Details, working at night, gathered the Battalion dead into parkings just at the forest edge, opposite Lucy-Le-Bocage. Some of the 67th’s survivors of June 6 and 7 had guided members of the “damned replacements” with the harvest, having vivid memories of the road the Company had taken to get the bayonets into Belleau.
There were seventy-six dead Leathernecks at a corner of the wood, across that first wide field outside of Lucy, and the replacements had plenty to do. Most of them had been dead for a week, the majority having died in the wheat. The stretcher bearers wore their French gas masks while at work.
During the night the Second Division Engineers, temporarily relieved from firing line duty, had dug a long shallow trench for the burials.
Someone had to work in the trench to receive the dead, and Lieutenant Long asked for a volunteer. “Tugboat” Wilson, an old-time Marine with a Corporal’s chevrons, took the job but found the work heavy. He was patient with our squeamishness (we had been at the front only a week), and he asked repeatedly that some boot give him a hand with the laying out. We kept hurrying away for new burdens.
It so happened that on one of his trips, Slim had passed his finals in wretchedness. In picking up a man who had been hit dead center above the eyes, he had noted that the fellow’s chinstrap was still tightly in place. In swinging the corpse to the stretcher by his shoulders, the tin hat had flopped. The dead man’s brains slopped messily across Slim’s shoes. The gas mask was a handicap then, and by the time he reached the trench, burial work held no more terrors for him. Surprisingly, it was easier and more pleasant work, entirely in the shade.
An old-timer came by on business of his own and stopped to watch. Occasionally, as a man rolled down, Slim noted the watcher’s hand flick outward from his thigh in a half-conscious gesture of farewell.
After a time, as the work progressed, a body was brought down, full-dressed in Forest Greens, with a top-cutter’s chevrons above the hashmarks of seven enlistments. A whistle dangled loosely from a thong about the Sergeant’s neck, and the flap of his holster flopped about untidily.
Then it was that the old-timer, who watched, made full salute. Turning to a boot he said, “Get a blanket, soldier. Wrap him up. That’s Pop Hunter.”
Someone shouted: “Here they come—lots of them!”
Officers hurried to points of best advantage—standing openly among the clearings—to focus glasses, measure them.
Riflemen clambered up from little firing pits among the trees.
The Germans came over a shoulder of grassy hill, a thousand or more yards away, walking slowly into a sunlit valley through all the glory of a June morning.
Sunbeams danced in vivid flecks of light from off their bayonet points.
A breathless Major panted up the slope behind our line, surveying preparations, shouted orders here and there.
A Hotchkiss crew trotted up and chose a clearing, slamming the tripod into the forest loam to brace it well.
Men stood about, nervously adjusting rifle slings, rising and falling along the ridge in quest of prone position, sighting, looking for an opening through the screen of brush below.
Some braced against the trees to shoot from standing positions, easing their pieces back to set the peep sights to a figured range.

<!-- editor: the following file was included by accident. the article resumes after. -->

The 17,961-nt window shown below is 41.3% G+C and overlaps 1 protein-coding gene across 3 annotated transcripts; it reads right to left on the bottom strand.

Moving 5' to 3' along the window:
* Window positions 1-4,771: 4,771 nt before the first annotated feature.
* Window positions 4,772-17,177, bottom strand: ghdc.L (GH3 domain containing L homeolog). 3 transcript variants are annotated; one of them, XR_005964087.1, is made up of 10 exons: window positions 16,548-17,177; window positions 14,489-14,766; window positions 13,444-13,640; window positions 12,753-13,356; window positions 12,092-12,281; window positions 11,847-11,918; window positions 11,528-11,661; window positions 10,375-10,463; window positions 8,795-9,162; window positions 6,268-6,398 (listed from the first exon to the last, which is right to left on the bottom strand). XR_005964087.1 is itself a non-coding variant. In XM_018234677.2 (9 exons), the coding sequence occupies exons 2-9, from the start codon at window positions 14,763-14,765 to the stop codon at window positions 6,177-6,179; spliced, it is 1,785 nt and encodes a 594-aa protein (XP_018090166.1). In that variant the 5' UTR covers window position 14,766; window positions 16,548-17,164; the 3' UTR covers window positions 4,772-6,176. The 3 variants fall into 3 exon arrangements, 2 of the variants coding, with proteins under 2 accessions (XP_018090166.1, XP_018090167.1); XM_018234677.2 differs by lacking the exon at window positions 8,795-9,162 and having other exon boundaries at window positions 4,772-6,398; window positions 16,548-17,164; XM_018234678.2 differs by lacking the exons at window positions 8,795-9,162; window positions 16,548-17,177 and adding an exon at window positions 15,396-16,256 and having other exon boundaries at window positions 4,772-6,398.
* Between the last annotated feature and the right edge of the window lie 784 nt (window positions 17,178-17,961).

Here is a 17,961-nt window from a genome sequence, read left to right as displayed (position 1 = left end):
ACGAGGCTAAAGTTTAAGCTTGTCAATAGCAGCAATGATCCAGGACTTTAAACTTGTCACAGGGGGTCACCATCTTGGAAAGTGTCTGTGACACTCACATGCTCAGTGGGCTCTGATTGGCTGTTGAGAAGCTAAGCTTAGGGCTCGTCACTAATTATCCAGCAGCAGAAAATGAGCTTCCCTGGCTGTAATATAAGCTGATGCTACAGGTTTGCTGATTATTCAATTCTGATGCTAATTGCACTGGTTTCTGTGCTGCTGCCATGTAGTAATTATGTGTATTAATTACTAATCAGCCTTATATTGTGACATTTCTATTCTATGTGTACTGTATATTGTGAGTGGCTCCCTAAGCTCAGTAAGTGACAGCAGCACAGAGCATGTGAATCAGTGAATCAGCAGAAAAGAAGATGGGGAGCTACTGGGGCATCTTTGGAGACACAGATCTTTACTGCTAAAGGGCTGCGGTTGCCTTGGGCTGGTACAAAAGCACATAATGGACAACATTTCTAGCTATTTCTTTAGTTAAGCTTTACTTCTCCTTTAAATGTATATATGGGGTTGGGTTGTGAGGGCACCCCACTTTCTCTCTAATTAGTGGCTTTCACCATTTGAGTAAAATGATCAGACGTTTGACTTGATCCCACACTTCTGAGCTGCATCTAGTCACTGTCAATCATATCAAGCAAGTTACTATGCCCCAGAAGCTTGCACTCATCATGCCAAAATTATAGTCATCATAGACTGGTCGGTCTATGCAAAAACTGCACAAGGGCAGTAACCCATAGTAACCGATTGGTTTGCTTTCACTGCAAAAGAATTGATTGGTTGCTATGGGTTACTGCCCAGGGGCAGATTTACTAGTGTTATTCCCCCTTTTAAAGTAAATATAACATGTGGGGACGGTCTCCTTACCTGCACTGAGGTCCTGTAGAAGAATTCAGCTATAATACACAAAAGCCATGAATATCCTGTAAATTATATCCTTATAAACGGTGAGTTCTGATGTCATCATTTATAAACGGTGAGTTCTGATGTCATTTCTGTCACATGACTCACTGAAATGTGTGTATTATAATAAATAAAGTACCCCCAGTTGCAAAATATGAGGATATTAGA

Somewhere on the flank, a Hotchkiss chattered sharply several times and shortly silenced, suddenly.
A shot was tried by over-eager lads.
The Major shouted: “Damn you, hold your fire!”
The waves of men came on, closing in across a field of knee-deep grass.
We saw the flaming beds of poppies trampled underfoot, so far away.
They did not come directly to us, moving across the field diagonally leaving us high away along their leftward flank.
Almost at battle sight we realized the press would come no nearer, aimed as they were at outfits further west.
Men craned their necks to watch the officers, impatient, wanting but the word to open fire. Even our replacements felt the urge of it.
Killing at long range is such an impersonal thing; a sporty testing of the nerves, like practice on the training range. Here was fair game. The men were feeling cheated.
Ragged crashing shooting started, somewhat like a volley, fell away in volume, steadied to a pitched roar of sound. We watched death strike the looseknit ranks of walking men.
Leaders tried to charge; slowed, wavered, melted suddenly. Men dropped to cover in the grass, set about the business of a firing line in striking back.
Others rested quietly where they fell. The wounded? Ah those wounded, always optimists. Such as could walk stood up in hail to make a try for distant cover; turning their backs with seeming unconcern, to get away.
There were not so many dead, so far as we could see. Surprising that, in all that roar of sound.
Too far to charge on in with any chance against such firing power. Somehow we had known that too, when first they came across the hill.
Numbers do not matter much to men who aim each shot.
Queer where bullets go at such a time.
Do very many make sure to miss? You seldom hear the fellows mention that. Some fellows tell you things, in confidence.
Broken, the attack went rearward, starting suddenly. Running figures shouldered comrades from the grass. Some stumbled, staggered on, or lay quiet.
The scattered waves became a mob of infantry retreating.
Some had charmed lives and wove about the place from men to men, not rattled; being soldiers, splendidly.
Killers took their toll. There’s always some.
We watched the last of them, the wounded, lurch and fall.
Did we forget the shrapnel? Watching?
It came, the first just after the start of rifle fire and broke in spotty bursts quite viciously, with scream and flashes. There wasn’t much of it, it seemed. We didn’t have so very many guns at Belleau Wood.